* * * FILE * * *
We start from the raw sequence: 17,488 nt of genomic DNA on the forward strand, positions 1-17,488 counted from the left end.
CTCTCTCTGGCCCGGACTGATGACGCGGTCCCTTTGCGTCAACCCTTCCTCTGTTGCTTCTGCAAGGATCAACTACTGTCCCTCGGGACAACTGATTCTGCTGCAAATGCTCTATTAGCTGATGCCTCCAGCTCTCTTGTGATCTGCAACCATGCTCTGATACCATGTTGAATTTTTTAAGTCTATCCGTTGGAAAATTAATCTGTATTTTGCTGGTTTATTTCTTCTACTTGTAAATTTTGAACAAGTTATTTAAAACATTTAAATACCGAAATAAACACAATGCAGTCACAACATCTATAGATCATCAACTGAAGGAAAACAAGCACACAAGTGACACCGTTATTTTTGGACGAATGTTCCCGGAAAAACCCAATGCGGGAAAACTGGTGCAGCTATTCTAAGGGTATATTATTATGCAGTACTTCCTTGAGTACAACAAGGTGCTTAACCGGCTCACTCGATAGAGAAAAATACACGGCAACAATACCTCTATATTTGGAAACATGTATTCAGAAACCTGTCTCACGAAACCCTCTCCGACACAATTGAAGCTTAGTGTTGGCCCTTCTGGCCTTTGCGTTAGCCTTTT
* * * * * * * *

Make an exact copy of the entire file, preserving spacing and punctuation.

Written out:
We start from the raw sequence: 17,488 nt of genomic DNA on the forward strand, positions 1-17,488 counted from the left end.
CTCTCTCTGGCCCGGACTGATGACGCGGTCCCTTTGCGTCAACCCTTCCTCTGTTGCTTCTGCAAGGATCAACTACTGTCCCTCGGGACAACTGATTCTGCTGCAAATGCTCTATTAGCTGATGCCTCCAGCTCTCTTGTGATCTGCAACCATGCTCTGATACCATGTTGAATTTTTTAAGTCTATCCGTTGGAAAATTAATCTGTATTTTGCTGGTTTATTTCTTCTACTTGTAAATTTTGAACAAGTTATTTAAAACATTTAAATACCGAAATAAACACAATGCAGTCACAACATCTATAGATCATCAACTGAAGGAAAACAAGCACACAAGTGACACCGTTATTTTTGGACGAATGTTCCCGGAAAAACCCAATGCGGGAAAACTGGTGCAGCTATTCTAAGGGTATATTATTATGCAGTACTTCCTTGAGTACAACAAGGTGCTTAACCGGCTCACTCGATAGAGAAAAATACACGGCAACAATACCTCTATATTTGGAAACATGTATTCAGAAACCTGTCTCACGAAACCCTCTCCGACACAATTGAAGCTTAGTGTTGGCCCTTCTGGCCTTTGCGTTAGCCTTTT